LOVELOCK, Nev. — After two punishingly dry years, nearly 2,000 cattle ranchers attending the annual meeting of the Nevada Cattlemen’s Association piled into the ballroom last November hoping for good news from the keynote speaker, a meteorologist. Instead, as the weatherman warned that the region is in a 15-year drought cycle and that this winter was bound to be as bad as any, J.J. Goicoechea saw a roomful of grizzled, stoic men exchange panicked glances in stunned silence.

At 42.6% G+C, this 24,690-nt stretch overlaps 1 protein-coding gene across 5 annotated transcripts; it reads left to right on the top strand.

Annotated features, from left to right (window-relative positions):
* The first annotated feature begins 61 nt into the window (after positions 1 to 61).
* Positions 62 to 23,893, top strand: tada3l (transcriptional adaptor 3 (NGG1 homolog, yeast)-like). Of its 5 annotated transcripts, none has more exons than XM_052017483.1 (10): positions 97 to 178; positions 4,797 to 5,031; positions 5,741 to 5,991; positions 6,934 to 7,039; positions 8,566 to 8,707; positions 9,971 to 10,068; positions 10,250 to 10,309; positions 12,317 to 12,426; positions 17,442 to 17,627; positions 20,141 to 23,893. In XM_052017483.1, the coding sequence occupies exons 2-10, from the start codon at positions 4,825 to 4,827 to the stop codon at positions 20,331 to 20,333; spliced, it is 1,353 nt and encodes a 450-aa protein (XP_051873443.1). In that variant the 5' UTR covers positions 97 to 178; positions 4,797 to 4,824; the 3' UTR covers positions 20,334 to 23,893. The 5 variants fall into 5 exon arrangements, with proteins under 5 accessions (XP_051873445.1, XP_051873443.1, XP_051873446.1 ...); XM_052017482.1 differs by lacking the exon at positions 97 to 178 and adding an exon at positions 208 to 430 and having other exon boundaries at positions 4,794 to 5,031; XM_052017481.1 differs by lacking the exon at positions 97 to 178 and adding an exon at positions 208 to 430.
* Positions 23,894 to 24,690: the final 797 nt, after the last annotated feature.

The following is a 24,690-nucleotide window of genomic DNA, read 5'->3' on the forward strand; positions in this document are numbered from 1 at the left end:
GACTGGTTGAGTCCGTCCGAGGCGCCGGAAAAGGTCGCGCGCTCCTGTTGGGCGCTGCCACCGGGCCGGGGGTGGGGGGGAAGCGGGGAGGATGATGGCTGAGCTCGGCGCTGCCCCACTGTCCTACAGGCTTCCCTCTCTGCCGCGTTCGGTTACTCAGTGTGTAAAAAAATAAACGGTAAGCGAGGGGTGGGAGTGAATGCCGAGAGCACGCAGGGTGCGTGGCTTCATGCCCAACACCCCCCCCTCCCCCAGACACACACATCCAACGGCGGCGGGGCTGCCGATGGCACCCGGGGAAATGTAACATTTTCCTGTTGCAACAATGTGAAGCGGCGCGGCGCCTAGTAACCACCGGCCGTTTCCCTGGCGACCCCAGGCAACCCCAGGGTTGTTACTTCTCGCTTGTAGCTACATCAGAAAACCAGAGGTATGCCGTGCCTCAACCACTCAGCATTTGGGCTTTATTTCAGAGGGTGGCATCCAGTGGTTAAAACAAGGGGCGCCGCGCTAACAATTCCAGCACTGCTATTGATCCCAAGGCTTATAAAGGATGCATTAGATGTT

“There was a look of loss on everybody’s faces,” said Goicoechea, a fourth-generation rancher and a commissioner for Eureka County, in the north-central part of the state.
The 39-year-old scanned the room, wondering what would become of the familiar faces whose businesses were already in precarious shape, thinking about the others not there who had always seemed like lifers until they sold out. The climate was thinning this herd too.